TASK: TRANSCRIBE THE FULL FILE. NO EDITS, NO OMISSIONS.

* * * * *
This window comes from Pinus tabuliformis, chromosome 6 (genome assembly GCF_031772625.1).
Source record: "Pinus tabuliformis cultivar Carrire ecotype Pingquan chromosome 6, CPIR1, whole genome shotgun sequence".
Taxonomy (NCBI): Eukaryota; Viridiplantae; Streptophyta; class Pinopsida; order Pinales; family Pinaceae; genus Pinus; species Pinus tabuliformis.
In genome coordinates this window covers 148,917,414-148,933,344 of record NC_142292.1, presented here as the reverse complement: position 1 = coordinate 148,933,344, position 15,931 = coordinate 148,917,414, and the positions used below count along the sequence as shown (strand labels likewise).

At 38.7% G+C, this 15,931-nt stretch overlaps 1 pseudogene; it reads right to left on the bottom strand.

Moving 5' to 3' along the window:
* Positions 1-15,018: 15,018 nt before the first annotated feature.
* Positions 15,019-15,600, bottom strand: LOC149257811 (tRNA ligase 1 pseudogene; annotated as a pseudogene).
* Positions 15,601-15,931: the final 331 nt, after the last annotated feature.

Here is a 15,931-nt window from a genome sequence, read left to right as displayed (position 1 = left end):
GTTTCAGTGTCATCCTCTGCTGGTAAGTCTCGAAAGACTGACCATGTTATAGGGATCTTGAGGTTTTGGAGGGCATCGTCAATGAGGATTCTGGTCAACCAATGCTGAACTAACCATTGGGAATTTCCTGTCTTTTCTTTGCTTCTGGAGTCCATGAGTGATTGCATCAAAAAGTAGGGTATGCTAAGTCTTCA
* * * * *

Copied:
This window comes from Pinus tabuliformis, chromosome 6 (genome assembly GCF_031772625.1).
Source record: "Pinus tabuliformis cultivar Carrire ecotype Pingquan chromosome 6, CPIR1, whole genome shotgun sequence".
Taxonomy (NCBI): Eukaryota; Viridiplantae; Streptophyta; class Pinopsida; order Pinales; family Pinaceae; genus Pinus; species Pinus tabuliformis.
In genome coordinates this window covers 148,917,414-148,933,344 of record NC_142292.1, presented here as the reverse complement: position 1 = coordinate 148,933,344, position 15,931 = coordinate 148,917,414, and the positions used below count along the sequence as shown (strand labels likewise).

At 38.7% G+C, this 15,931-nt stretch overlaps 1 pseudogene; it reads right to left on the bottom strand.

Moving 5' to 3' along the window:
* Positions 1-15,018: 15,018 nt before the first annotated feature.
* Positions 15,019-15,600, bottom strand: LOC149257811 (tRNA ligase 1 pseudogene; annotated as a pseudogene).
* Positions 15,601-15,931: the final 331 nt, after the last annotated feature.

Here is a 15,931-nt window from a genome sequence, read left to right as displayed (position 1 = left end):
GTTTCAGTGTCATCCTCTGCTGGTAAGTCTCGAAAGACTGACCATGTTATAGGGATCTTGAGGTTTTGGAGGGCATCGTCAATGAGGATTCTGGTCAACCAATGCTGAACTAACCATTGGGAATTTCCTGTCTTTTCTTTGCTTCTGGAGTCCATGAGTGATTGCATCAAAAAGTAGGGTATGCTAAGTCTTCA